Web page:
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    Jerry Jones’ comments are a prime reason to sign Dak Prescott

    By Matt Verderame
    Jerry Jones, Cowboys

    Despite his broken ankle, Dak Prescott projects to have a great career going forward. The Dallas Cowboys would be wise to lock him up.

    Dak Prescott’s year is over. It shouldn’t be the last time we see him in a Dallas Cowboys uniform.

    Prescott, 26, suffered a compound fracture of his ankle against the New York Giants on Sunday, requiring immediate surgery and putting him out of action until 2021. The injury was brutal but especially so considering he was playing on the franchise tag after months of negotiations over the summer, leaving the star quarterback without long-term security or clarity.


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    Owner/general manager Jerry Jones and Prescott’s camp couldn’t come to terms, and now the future is murky. The Cowboys are 2-3 but leading the moribund NFC East, and looking at the division, could continue to do so even with veteran backup quarterback Andy Dalton helming the team.

    However, the injury to Prescott is a crippling blow. On Friday, Jones spoke about the loss of Prescott during the K&C Masterpiece radio show on 105.3 The Fan. Via

    “We should adjust expectations. (It’s) different than optimism. But we should adjust our expectations. Dak is a very incremental part of the potential success to this football team. On the other hand, if we don’t reach where we want to go … and the ultimate success is to win the championship … it will not be because of Andy Dalton. It will not be because of our play at quarterback. He’s capable of stepping in and playing at that level.”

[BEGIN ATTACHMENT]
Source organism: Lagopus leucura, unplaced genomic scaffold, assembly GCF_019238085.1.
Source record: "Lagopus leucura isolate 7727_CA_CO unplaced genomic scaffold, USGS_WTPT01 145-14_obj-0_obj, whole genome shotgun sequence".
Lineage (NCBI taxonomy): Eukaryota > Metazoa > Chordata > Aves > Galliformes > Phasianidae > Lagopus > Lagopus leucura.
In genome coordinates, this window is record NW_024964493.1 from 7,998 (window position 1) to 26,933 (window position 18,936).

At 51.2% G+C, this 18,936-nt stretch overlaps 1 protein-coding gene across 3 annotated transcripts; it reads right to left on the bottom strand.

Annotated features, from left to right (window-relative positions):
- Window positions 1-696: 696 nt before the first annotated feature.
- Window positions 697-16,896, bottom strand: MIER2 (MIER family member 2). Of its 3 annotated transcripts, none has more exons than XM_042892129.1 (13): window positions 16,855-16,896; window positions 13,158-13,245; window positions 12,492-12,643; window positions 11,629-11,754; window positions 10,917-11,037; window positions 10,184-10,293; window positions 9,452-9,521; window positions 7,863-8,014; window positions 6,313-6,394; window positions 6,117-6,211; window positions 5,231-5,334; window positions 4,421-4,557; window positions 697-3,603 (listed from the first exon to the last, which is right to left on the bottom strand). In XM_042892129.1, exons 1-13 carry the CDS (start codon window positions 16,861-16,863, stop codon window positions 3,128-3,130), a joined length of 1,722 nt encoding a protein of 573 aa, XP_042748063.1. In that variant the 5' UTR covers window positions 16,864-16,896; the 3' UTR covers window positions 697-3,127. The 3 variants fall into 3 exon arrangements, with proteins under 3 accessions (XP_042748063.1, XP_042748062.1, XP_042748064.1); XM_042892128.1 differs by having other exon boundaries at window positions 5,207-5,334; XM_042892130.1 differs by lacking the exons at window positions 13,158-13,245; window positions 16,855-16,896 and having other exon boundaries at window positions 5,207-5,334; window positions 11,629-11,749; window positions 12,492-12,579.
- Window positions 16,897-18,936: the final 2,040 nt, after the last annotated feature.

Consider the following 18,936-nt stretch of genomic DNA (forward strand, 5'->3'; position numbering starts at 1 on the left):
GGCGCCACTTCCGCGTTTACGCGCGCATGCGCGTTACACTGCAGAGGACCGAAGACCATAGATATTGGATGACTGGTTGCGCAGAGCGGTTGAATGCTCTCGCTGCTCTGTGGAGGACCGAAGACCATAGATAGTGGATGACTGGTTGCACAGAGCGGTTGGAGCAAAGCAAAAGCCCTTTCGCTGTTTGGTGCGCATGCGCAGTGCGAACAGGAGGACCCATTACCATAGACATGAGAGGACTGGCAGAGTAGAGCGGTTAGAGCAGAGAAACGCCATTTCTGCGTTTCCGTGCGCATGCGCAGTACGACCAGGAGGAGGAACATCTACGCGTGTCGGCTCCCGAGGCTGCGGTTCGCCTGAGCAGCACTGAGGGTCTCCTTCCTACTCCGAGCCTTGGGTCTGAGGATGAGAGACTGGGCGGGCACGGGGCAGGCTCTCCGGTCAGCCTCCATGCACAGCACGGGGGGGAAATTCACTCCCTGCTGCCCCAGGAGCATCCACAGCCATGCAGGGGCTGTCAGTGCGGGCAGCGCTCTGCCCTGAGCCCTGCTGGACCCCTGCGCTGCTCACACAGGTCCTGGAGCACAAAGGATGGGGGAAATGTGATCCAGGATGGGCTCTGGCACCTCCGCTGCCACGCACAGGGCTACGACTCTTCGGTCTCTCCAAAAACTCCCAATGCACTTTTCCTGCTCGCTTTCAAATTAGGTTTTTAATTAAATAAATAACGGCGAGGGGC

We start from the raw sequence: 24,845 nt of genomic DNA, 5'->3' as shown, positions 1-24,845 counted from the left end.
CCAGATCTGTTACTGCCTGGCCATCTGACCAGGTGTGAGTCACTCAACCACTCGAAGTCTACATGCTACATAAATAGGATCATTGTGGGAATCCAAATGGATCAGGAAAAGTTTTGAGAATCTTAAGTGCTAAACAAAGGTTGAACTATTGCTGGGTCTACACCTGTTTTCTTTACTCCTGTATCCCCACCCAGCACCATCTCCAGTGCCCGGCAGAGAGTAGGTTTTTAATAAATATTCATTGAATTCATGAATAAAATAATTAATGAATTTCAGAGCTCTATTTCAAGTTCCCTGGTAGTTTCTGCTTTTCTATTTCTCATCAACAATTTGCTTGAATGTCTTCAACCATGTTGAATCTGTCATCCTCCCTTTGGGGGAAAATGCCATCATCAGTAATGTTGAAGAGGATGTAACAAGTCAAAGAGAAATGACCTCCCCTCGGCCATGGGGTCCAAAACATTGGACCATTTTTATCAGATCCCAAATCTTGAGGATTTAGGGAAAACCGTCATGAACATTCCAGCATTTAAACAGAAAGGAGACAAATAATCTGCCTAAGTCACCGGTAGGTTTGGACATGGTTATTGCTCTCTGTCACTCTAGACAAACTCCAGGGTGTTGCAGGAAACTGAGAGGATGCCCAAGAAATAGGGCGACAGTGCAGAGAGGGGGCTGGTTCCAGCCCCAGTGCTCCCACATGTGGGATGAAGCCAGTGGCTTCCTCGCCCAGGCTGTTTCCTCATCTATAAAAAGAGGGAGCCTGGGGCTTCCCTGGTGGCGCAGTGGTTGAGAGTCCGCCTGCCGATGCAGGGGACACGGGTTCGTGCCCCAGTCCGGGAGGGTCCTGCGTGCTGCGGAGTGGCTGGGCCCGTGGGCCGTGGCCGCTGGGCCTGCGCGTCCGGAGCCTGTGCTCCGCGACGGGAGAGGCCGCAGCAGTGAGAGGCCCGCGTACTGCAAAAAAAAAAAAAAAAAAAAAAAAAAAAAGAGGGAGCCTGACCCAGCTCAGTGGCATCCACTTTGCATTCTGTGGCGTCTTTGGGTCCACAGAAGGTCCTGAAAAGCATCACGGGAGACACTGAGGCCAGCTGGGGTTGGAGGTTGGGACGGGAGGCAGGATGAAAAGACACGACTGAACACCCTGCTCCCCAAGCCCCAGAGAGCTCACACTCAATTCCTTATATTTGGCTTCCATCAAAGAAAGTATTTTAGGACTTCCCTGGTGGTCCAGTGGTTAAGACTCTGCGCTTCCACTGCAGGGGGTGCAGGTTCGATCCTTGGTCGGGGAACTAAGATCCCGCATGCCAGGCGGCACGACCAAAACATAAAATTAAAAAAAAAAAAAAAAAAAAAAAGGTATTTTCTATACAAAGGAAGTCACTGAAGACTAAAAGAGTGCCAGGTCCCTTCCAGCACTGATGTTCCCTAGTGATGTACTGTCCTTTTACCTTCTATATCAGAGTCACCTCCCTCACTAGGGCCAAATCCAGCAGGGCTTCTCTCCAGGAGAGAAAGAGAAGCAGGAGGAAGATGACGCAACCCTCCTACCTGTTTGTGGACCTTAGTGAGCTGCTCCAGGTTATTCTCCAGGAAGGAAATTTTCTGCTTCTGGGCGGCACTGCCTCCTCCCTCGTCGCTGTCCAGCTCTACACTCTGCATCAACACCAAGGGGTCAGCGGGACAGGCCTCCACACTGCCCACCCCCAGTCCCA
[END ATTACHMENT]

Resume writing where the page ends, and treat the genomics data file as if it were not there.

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    This is where words matter. While Jones rightfully threw his support behind Dalton, the talk of changing expectations also brings forth a certain truth. Dak Prescott is an elite quarterback, and while Dalton is a solid one, the ceiling of the same team is quite different.

    Jones, one of the smartest business minds to ever grace the NFL, certainly understands the return on investment with Prescott. Having him in the fold for the next decade means constant contention, which equates to merchandise and ticket sales, playing in primetime and potentially reaching the club’s first Super Bowl since 1995.

    This offseason, the Cowboys face the prospect of either tagging Prescott at roughly $37 million, or working out a long-term deal. Even with the serious ankle injury, Dallas would be wise to make Prescott a significant pitch to stay for the extended future.

    With him, the ceiling is vaulted. Without him, it’s closing in on the Cowboys.